Thursday, June 23, 2005

Last week, the US Army celebrated its 230th birthday. That’s older than the nation itself. I participated in a birthday ceremony at Times Square. This event was sponsored by the Army’s NY area recruiting command, a regular Army unit; they hosted the Vice Chief of Staff, a four star General in the Army, they invited some National Guardsmen to attend. The ceremony was brief. Soldiers were re-enlisted, and campaign ribbons for Iraq and Afghanistan were awarded to those eligible, most soldiers received at least one. A few soldiers, real heroes, got one for each theater.
Tradition is a military virtue that seems inscrutable to those who haven’t served. It is an essential binding agent in a social order that is designed to survive great stress. Even in Iraq, we held the occasional parade. Traditions serve as reminders of military values, loyalty, courage, discipline other intangibles that warriors need to succeed. Tradition helps us focus on duty and mission, reminding us of those who preceded us, and the sacrifices they made for freedom. Above all else, the American soldier values freedom, he or she has sacrificed some freedom just by enlisting, foregoing some civilian liberties, in order to ensure their continued existence.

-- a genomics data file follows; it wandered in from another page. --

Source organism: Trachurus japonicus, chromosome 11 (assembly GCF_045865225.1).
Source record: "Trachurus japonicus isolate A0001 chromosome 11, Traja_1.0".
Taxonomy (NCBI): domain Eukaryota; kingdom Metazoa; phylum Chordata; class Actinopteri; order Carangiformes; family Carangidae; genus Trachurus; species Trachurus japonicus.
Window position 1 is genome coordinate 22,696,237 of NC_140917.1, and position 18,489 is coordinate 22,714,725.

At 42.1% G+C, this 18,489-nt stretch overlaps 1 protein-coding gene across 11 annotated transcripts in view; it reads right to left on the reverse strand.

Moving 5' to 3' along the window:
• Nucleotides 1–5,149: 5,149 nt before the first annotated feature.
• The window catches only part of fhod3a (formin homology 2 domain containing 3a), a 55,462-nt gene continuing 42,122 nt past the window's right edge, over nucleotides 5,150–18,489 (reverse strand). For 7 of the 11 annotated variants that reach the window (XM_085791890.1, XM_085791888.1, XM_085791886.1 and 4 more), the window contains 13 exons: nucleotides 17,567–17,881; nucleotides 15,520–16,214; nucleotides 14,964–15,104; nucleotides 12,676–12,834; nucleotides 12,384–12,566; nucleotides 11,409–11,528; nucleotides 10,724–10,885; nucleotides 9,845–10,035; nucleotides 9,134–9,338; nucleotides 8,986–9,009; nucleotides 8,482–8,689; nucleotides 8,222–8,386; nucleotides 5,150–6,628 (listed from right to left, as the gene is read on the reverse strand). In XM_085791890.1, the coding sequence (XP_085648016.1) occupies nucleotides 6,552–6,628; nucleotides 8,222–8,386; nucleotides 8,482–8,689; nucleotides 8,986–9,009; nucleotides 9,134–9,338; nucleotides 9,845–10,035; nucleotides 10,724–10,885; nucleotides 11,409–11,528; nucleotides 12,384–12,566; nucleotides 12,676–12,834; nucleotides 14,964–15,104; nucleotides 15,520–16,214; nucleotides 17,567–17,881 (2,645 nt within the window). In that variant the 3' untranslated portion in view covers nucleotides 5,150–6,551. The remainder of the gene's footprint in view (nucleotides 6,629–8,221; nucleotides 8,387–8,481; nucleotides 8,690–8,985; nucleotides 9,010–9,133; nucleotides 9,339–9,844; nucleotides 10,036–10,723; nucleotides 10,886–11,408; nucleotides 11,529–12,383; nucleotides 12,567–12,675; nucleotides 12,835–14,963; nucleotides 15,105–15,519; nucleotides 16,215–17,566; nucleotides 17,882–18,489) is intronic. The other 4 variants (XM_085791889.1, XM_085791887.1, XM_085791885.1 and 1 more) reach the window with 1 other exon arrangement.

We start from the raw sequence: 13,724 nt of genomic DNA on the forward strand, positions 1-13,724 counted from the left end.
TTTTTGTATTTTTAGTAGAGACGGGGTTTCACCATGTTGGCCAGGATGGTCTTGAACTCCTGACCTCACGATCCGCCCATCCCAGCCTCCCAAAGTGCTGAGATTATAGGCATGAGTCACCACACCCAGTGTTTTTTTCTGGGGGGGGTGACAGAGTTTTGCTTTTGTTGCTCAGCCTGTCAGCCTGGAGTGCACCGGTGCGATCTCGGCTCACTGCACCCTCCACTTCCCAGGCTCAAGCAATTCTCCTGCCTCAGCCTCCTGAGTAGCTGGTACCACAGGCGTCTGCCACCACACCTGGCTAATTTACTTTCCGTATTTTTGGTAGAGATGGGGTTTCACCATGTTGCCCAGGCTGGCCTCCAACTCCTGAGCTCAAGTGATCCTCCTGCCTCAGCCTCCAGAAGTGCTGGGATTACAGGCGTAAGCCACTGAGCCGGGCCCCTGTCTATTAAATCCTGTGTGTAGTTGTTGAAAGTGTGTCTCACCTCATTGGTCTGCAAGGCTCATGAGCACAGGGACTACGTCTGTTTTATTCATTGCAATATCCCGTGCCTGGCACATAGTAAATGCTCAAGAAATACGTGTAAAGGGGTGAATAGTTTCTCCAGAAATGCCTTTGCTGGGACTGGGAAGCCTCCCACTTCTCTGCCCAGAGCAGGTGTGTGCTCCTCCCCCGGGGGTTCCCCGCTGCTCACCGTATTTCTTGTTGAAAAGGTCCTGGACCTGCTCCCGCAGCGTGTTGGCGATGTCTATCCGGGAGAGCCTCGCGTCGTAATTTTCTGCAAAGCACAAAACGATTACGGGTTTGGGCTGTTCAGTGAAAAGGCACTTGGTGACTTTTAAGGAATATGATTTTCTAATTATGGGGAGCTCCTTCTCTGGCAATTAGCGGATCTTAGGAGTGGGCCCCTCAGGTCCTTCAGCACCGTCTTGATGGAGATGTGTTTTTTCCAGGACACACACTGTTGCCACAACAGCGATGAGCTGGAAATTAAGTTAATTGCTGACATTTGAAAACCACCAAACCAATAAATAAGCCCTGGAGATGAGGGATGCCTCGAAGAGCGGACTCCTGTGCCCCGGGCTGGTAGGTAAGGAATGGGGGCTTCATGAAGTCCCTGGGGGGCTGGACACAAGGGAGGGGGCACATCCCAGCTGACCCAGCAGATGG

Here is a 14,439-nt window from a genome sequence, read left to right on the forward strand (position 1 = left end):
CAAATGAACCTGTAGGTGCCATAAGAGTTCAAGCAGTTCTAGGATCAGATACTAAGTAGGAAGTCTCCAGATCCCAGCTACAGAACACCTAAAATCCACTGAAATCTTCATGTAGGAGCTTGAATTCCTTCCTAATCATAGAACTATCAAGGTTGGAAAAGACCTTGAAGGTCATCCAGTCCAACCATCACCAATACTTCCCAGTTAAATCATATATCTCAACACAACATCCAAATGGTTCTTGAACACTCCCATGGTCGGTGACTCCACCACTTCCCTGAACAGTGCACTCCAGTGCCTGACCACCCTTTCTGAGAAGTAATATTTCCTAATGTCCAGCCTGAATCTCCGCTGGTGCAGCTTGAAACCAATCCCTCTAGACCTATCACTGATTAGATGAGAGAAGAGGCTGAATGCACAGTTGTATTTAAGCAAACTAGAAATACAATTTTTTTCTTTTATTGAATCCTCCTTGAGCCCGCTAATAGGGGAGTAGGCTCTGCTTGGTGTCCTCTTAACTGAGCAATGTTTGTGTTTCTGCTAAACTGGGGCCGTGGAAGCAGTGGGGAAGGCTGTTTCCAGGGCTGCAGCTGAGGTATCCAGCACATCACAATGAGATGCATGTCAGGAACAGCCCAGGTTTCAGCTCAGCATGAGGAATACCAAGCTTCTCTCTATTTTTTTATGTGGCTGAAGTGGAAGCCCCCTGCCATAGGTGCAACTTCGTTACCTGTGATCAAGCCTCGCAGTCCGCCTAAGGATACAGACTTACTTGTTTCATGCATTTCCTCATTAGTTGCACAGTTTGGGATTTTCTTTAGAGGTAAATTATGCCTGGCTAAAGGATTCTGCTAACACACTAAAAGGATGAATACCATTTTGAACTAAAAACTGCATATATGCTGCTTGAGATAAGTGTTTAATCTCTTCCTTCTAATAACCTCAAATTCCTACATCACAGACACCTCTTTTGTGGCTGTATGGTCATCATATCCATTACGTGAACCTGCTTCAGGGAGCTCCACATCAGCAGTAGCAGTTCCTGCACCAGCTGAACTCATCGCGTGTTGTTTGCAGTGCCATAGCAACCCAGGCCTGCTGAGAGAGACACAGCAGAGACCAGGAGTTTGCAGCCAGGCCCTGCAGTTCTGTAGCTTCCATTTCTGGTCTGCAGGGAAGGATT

One of the oldest traditions in the military, and one we lament rather than value, is the disdain or apathy of outsiders. This often includes our political leaders. Since the beginning of the republic, the idea of a large standing Army has been anathema. The founding fathers feared the existence of a large military. They preferred a very small professional core, to be augmented by the state militias when necessary. This continues today, with Reservists and Guardsmen augmenting active forces committed in the current war. We still prefer not to enlarge the active army, despite the strains upon the entire system.